Sondland, a hotelier and former Trump mega-donor, responded with confidence that "we have identified the best pathway forward."

Taylor, however, was skeptical, saying "it's crazy to withhold security assistance for help with a political campaign."

Sondland pushed back hard, saying Taylor was "incorrect" about Trump's reasons for withholding the funding.

"The president has been crystal clear no quid pro quo's of any kind," Sondland wrote. "The President is trying to evaluate whether Ukraine is truly going to adopt the transparency and reforms that President Zelenskiy promised during his campaign."

The conversations were released late Thursday night by the Democratic chairmen of three committees leading the impeachment inquiry into allegations of misconduct against Trump.

Reps. Adam SchiffAdam Bennett SchiffTrump denies report that he still uses personal cell phone for calls Schiff asks Pence to declassify more material from official's testimony Schiff: Impeachment testimony shows Trump 'doesn't give a shit' about what's good for the country MORE (D-Calif.), head of the Intelligence Committee, Elijah CummingsElijah Eugene CummingsImpeachment can't wait Adam Schiff's star rises with impeachment hearings Tucker Carlson calls Trump 'full-blown BS artist' in segment defending him from media coverage MORE (D-Md.), chairman of the Oversight and Reform panel, and Eliot EngelEliot Lance EngelHouse approves two-state resolution in implicit rebuke of Trump House leaders: Trump administration asking South Korea to pay more for US troops 'a needless wedge' Trump administration releases 5M in military aid for Lebanon after months-long delay MORE (D-N.Y.), who chairs the Foreign Affairs Committee, sent a letter to Democrats accusing Trump of enlisting foreign leaders to help his reelection campaign.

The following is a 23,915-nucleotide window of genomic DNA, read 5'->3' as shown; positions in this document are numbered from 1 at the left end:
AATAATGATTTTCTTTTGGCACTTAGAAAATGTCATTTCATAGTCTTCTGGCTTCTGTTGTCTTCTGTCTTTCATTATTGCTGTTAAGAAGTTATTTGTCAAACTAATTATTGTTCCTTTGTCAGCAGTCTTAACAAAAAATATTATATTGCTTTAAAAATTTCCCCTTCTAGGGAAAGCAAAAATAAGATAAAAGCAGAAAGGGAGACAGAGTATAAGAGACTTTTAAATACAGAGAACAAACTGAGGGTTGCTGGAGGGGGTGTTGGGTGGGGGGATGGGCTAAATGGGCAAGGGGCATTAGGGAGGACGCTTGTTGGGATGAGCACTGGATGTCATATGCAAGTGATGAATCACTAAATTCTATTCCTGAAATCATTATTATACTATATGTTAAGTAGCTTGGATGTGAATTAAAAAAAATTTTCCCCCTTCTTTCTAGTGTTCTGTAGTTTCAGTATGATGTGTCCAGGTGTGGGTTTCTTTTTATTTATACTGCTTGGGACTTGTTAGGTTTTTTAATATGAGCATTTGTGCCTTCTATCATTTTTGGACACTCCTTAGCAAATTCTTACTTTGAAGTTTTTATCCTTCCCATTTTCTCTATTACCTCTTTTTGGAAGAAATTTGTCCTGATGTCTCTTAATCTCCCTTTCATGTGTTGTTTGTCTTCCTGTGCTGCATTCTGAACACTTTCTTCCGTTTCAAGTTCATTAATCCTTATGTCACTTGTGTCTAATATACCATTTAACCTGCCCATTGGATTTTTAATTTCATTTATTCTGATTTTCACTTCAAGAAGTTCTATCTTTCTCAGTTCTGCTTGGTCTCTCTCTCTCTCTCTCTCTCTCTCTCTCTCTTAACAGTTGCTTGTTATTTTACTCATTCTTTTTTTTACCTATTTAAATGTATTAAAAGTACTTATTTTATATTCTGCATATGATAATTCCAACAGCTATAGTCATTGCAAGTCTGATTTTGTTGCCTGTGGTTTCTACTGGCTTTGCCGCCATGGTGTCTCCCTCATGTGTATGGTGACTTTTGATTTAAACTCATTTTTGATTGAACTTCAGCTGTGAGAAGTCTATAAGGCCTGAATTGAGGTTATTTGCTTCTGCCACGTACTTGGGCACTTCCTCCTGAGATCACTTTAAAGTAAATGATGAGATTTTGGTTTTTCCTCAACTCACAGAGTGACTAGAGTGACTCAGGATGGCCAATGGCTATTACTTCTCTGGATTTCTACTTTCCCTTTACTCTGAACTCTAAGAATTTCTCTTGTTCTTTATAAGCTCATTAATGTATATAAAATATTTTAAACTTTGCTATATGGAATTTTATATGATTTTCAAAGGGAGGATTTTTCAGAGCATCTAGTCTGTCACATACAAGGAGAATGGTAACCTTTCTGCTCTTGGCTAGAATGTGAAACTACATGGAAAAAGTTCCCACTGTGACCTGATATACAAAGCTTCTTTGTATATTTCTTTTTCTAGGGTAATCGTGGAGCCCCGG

“This is not normal or acceptable. It is unethical, unpatriotic, and wrong," they wrote. "American Presidents should never press foreign powers to target their domestic political rivals."

The document dump came just hours after the three committees had led a marathon deposition of Volker in the Capitol, where lawmakers of both parties quickly used the interview to make their case either for or against the impeachment inquiry.

Democrats said Volker provided clear evidence that Trump had tried to "shake down" Zelensky for his own political gain. Republicans countered that Volker had both exonerated the president of any wrongdoing and raised damning new questions about Hunter Biden's work with Burisma.

"The administration is in an even stronger place today than they were this morning as a product of Ambassador Volker coming to testify," said Rep. Lee ZeldinLee ZeldinHouse approves two-state resolution in implicit rebuke of Trump House moves ahead on long-stalled resolution supporting two states for Israelis and Palestinians GOP lawmakers, Trump campaign rip 'liberal law professors' testifying in impeachment hearing MORE (R-N.Y.).

The depositions are scheduled to continue next week, when Marie Yovanovitch, Trump's former ambassador to Ukraine, is expected to be interviewed by the same three committees.